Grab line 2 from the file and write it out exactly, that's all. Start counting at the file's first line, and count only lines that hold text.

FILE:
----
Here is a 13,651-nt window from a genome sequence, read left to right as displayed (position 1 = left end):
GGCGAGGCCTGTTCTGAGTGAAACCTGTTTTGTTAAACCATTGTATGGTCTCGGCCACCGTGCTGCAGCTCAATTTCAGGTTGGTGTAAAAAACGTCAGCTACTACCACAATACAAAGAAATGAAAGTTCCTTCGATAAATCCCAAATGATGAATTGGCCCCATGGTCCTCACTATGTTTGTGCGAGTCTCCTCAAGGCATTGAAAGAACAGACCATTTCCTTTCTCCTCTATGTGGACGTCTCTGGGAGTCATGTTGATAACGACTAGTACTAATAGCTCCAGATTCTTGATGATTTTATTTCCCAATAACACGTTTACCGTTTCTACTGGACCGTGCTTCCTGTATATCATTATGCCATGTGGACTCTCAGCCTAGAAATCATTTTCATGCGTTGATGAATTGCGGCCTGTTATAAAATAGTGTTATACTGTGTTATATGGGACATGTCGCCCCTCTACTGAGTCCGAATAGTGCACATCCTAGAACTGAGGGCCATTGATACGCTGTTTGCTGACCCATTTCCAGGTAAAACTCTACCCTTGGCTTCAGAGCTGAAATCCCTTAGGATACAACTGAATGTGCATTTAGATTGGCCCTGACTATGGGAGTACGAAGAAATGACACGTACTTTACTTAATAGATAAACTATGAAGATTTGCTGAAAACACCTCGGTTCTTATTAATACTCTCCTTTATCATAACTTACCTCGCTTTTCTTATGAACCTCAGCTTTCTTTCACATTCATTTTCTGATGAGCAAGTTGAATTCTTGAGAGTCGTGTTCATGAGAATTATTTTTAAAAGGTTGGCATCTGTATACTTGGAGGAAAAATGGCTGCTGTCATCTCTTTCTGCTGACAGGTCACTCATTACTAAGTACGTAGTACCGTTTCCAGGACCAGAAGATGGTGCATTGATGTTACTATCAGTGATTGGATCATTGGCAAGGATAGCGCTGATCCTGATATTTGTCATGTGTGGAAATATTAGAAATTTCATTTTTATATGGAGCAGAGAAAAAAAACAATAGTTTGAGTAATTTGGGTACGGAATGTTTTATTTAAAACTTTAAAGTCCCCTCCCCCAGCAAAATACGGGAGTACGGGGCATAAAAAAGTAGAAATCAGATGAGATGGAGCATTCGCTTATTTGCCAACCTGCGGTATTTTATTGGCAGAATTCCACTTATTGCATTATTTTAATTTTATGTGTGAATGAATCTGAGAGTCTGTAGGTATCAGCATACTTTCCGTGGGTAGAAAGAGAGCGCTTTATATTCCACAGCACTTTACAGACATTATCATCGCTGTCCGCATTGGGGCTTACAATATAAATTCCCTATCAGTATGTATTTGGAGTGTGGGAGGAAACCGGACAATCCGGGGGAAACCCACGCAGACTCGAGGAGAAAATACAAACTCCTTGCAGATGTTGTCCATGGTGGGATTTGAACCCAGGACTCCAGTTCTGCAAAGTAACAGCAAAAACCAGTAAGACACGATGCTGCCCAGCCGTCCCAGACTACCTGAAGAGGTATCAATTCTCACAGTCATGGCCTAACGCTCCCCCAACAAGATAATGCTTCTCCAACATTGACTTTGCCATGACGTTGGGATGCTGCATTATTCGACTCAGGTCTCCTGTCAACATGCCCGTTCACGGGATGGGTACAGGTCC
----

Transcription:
GGCGAGGCCTGTTCTGAGTGAAACCTGTTTTGTTAAACCATTGTATGGTCTCGGCCACCGTGCTGCAGCTCAATTTCAGGTTGGTGTAAAAAACGTCAGCTACTACCACAATACAAAGAAATGAAAGTTCCTTCGATAAATCCCAAATGATGAATTGGCCCCATGGTCCTCACTATGTTTGTGCGAGTCTCCTCAAGGCATTGAAAGAACAGACCATTTCCTTTCTCCTCTATGTGGACGTCTCTGGGAGTCATGTTGATAACGACTAGTACTAATAGCTCCAGATTCTTGATGATTTTATTTCCCAATAACACGTTTACCGTTTCTACTGGACCGTGCTTCCTGTATATCATTATGCCATGTGGACTCTCAGCCTAGAAATCATTTTCATGCGTTGATGAATTGCGGCCTGTTATAAAATAGTGTTATACTGTGTTATATGGGACATGTCGCCCCTCTACTGAGTCCGAATAGTGCACATCCTAGAACTGAGGGCCATTGATACGCTGTTTGCTGACCCATTTCCAGGTAAAACTCTACCCTTGGCTTCAGAGCTGAAATCCCTTAGGATACAACTGAATGTGCATTTAGATTGGCCCTGACTATGGGAGTACGAAGAAATGACACGTACTTTACTTAATAGATAAACTATGAAGATTTGCTGAAAACACCTCGGTTCTTATTAATACTCTCCTTTATCATAACTTACCTCGCTTTTCTTATGAACCTCAGCTTTCTTTCACATTCATTTTCTGATGAGCAAGTTGAATTCTTGAGAGTCGTGTTCATGAGAATTATTTTTAAAAGGTTGGCATCTGTATACTTGGAGGAAAAATGGCTGCTGTCATCTCTTTCTGCTGACAGGTCACTCATTACTAAGTACGTAGTACCGTTTCCAGGACCAGAAGATGGTGCATTGATGTTACTATCAGTGATTGGATCATTGGCAAGGATAGCGCTGATCCTGATATTTGTCATGTGTGGAAATATTAGAAATTTCATTTTTATATGGAGCAGAGAAAAAAAACAATAGTTTGAGTAATTTGGGTACGGAATGTTTTATTTAAAACTTTAAAGTCCCCTCCCCCAGCAAAATACGGGAGTACGGGGCATAAAAAAGTAGAAATCAGATGAGATGGAGCATTCGCTTATTTGCCAACCTGCGGTATTTTATTGGCAGAATTCCACTTATTGCATTATTTTAATTTTATGTGTGAATGAATCTGAGAGTCTGTAGGTATCAGCATACTTTCCGTGGGTAGAAAGAGAGCGCTTTATATTCCACAGCACTTTACAGACATTATCATCGCTGTCCGCATTGGGGCTTACAATATAAATTCCCTATCAGTATGTATTTGGAGTGTGGGAGGAAACCGGACAATCCGGGGGAAACCCACGCAGACTCGAGGAGAAAATACAAACTCCTTGCAGATGTTGTCCATGGTGGGATTTGAACCCAGGACTCCAGTTCTGCAAAGTAACAGCAAAAACCAGTAAGACACGATGCTGCCCAGCCGTCCCAGACTACCTGAAGAGGTATCAATTCTCACAGTCATGGCCTAACGCTCCCCCAACAAGATAATGCTTCTCCAACATTGACTTTGCCATGACGTTGGGATGCTGCATTATTCGACTCAGGTCTCCTGTCAACATGCCCGTTCACGGGATGGGTACAGGTCC